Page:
“They don’t seem to act like stem cells any more, and don’t have the leukemia-initiating properties that seem to be related to relapse,” says Rowe. “We need to go after stem cells in this infant leukemia differently than we do in adults.”

An agenda for the future

Eventually, these insights could lead to a new approach to taking down this tough cancer. The hypoxic, glycolytic state is a way for the cancer to lie low, but it’s also a vulnerability that presents an opportunity. 

A chemotherapy drug previously used for solid tumors, echinomycin, inhibits hypoxic signaling. Rowe and colleagues tried it in mice transplanted with human MLL-rearranged B-ALL. Two weeks of echinomycin treatment slowed the growth the leukemia and depleted leukemia-initiating cells.

“We know how to dose this drug in children and its safety profiles,” says Rowe. “But our next step is to try to better understand the properties of leukemia-initiating cells, see if they’re shared in other aggressive leukemias, and better understand how to target them.”

His lab is also interested in doing similar profiling of other forms of ALL across the age spectrum.

“Hopefully we can better understand the initiating cell properties using this type of approach, and identify new vulnerabilities that could be predicted by genetics or other factors read out from the tumor.”

“Studies like these from Dr. Rowe’s lab provide deep insight into the biology of this aggressive type of childhood leukemia and may help us develop desperately needed novel therapeutic approaches,” says Scott Armstrong, MD, PhD, associate chief of hematology/oncology at Boston Children’s and president of Dana-Farber/Boston Children’s.

Vivian Morris of Boston Children’s Stem Cell Research program and Dahai Wang of the Stem Cell Transplantation Program were co-first authors on the study. The work was supported by the National Institute of Diabetes and Digestive and Kidney Diseases (K08 DK114527), the St. Baldrick’s Foundation, Pablove Foundation, U.S. Department of Defense (CA201001), Pedals for Pediatrics, the National Heart, Lung, and Blood Institute (U01 HL134812); the National Center for Advancing Translational Sciences (UL 1TR002541), the Harvard Medical School Foundry, the Leukemia and Lymphoma Society of America, and the Coordination for the Improvement of Higher Education Personnel (CAPES/Brazil).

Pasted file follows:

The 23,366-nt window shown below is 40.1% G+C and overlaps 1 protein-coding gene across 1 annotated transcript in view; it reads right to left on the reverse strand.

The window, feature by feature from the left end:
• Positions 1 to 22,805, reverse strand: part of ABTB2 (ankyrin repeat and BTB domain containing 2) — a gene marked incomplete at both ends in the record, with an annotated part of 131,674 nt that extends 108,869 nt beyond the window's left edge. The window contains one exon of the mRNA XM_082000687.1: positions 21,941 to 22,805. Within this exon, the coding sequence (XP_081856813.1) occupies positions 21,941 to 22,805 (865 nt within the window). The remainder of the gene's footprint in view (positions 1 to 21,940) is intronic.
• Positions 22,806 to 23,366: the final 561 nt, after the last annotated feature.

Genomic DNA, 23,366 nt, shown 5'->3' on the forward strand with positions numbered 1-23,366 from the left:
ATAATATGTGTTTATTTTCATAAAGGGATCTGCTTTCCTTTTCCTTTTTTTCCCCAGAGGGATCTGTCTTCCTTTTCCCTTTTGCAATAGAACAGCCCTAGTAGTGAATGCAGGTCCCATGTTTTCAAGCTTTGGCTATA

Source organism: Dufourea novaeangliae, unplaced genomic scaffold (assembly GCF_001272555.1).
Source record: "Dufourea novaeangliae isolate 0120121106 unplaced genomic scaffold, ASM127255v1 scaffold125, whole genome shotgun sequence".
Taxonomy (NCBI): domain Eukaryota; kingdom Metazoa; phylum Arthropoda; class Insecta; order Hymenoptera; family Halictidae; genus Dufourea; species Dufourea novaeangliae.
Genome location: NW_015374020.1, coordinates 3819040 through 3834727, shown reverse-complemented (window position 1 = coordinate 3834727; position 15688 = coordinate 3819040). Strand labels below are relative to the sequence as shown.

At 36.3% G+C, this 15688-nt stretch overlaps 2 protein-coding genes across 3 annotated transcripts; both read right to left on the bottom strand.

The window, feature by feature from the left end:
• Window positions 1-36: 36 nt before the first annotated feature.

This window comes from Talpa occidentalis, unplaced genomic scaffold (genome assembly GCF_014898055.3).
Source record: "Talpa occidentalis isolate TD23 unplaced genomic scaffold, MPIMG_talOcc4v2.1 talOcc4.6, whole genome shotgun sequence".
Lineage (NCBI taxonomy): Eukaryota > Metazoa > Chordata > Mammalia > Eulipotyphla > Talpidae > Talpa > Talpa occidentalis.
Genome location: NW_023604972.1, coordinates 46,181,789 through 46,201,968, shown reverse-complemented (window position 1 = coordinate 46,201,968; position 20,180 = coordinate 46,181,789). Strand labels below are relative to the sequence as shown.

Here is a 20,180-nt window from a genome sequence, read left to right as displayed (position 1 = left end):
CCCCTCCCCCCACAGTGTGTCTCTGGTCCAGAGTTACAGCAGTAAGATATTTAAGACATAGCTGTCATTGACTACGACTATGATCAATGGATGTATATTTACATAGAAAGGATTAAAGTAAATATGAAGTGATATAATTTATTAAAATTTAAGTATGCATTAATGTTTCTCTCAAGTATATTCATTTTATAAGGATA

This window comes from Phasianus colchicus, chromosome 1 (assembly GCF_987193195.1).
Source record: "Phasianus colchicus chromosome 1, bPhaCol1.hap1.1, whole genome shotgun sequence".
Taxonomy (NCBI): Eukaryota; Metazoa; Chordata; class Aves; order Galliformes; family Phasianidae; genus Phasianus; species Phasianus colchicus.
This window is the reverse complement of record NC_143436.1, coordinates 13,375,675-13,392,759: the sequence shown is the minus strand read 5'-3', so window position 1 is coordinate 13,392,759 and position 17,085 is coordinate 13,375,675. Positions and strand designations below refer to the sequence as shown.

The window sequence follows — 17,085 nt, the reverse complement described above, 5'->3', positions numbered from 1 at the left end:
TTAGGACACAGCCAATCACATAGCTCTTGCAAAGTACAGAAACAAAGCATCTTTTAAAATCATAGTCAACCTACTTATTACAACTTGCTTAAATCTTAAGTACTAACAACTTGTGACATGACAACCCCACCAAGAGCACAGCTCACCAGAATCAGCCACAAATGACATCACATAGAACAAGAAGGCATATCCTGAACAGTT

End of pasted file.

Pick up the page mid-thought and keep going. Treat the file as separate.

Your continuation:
About Boston Children’s Hospital

Boston Children’s Hospital is ranked the #1 children’s hospital in the nation by U.S. News & World Report and is the primary pediatric teaching affiliate of Harvard Medical School. Home to the world’s largest research enterprise based at a pediatric medical center, its discoveries have benefited both children and adults since 1869. Today, 3,000 researchers and scientific staff, including 11 members of the National Academy of Sciences, 25 members of the National Academy of Medicine and 10 Howard Hughes Medical Investigators comprise Boston Children’s research community. Founded as a 20-bed hospital for children, Boston Children’s is now a 415-bed comprehensive center for pediatric and adolescent health care. For more, visit our Answers blog and follow us on social media @BostonChildrens, @BCH_Innovation, Facebook and YouTube.